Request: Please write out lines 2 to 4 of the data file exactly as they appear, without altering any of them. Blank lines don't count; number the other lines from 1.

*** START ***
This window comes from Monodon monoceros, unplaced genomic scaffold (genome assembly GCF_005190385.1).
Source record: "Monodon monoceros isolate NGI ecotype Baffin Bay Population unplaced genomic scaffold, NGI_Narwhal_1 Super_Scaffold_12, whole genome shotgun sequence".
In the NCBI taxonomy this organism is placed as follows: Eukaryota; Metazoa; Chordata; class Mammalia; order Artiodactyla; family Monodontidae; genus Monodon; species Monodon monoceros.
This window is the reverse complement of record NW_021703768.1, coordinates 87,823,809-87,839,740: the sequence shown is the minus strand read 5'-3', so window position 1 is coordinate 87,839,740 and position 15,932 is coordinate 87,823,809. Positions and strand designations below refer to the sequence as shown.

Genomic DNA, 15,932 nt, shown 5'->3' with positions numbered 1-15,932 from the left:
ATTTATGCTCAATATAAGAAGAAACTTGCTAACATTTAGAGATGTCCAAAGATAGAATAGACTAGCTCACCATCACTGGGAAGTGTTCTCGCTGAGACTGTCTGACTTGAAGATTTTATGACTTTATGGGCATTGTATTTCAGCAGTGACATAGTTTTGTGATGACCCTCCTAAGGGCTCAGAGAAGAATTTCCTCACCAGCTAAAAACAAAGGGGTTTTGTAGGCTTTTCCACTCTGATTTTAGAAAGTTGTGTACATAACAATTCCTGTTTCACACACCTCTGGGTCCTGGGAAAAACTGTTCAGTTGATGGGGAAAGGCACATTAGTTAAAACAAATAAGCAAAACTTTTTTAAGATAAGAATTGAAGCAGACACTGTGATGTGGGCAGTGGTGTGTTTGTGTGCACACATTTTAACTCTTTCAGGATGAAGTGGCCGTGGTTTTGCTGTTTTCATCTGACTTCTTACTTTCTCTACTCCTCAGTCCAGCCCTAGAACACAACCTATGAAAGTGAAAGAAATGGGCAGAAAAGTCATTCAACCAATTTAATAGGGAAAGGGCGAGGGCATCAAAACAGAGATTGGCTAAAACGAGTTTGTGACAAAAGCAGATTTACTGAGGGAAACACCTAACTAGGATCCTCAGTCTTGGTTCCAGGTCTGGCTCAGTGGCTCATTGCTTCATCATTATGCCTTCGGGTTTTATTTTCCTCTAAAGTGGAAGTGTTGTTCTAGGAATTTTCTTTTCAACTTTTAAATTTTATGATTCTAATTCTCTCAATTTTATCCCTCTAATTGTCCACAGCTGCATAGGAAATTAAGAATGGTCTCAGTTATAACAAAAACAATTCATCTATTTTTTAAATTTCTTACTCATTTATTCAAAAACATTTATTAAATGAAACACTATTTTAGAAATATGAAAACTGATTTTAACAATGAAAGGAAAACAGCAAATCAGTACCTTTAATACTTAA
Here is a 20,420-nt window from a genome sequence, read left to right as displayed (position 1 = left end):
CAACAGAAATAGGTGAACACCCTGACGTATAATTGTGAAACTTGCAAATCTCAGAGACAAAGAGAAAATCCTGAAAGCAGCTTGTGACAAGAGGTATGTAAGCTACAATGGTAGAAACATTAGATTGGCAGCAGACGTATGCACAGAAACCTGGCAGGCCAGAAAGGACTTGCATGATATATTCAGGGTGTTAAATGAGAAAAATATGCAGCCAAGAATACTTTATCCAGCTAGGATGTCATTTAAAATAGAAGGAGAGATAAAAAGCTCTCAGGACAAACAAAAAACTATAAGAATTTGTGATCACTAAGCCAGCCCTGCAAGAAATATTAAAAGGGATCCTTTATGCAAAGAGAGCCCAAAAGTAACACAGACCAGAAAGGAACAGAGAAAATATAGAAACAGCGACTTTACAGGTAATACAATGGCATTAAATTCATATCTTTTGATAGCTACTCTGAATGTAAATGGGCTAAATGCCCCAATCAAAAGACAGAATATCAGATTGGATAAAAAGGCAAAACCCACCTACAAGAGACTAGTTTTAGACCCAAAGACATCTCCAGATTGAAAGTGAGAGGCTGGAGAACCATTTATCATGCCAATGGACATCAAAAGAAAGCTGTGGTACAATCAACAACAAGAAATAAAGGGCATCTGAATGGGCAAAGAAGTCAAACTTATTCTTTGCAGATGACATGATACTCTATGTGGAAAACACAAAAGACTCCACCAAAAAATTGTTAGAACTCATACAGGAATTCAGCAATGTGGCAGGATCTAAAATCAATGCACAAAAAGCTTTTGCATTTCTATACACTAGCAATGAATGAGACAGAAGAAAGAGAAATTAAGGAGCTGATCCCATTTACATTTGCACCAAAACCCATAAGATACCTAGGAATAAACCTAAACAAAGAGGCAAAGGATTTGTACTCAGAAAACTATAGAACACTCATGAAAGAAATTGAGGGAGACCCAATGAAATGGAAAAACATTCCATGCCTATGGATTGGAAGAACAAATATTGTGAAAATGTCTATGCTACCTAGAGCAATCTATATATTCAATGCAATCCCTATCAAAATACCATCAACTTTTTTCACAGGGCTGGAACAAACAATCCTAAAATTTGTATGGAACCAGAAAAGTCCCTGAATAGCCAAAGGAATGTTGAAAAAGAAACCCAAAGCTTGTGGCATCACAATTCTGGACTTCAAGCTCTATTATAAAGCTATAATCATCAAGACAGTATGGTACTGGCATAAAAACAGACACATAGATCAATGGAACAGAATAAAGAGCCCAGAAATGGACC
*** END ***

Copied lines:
Source record: "Monodon monoceros isolate NGI ecotype Baffin Bay Population unplaced genomic scaffold, NGI_Narwhal_1 Super_Scaffold_12, whole genome shotgun sequence".
In the NCBI taxonomy this organism is placed as follows: Eukaryota; Metazoa; Chordata; class Mammalia; order Artiodactyla; family Monodontidae; genus Monodon; species Monodon monoceros.
This window is the reverse complement of record NW_021703768.1, coordinates 87,823,809-87,839,740: the sequence shown is the minus strand read 5'-3', so window position 1 is coordinate 87,839,740 and position 15,932 is coordinate 87,823,809. Positions and strand designations below refer to the sequence as shown.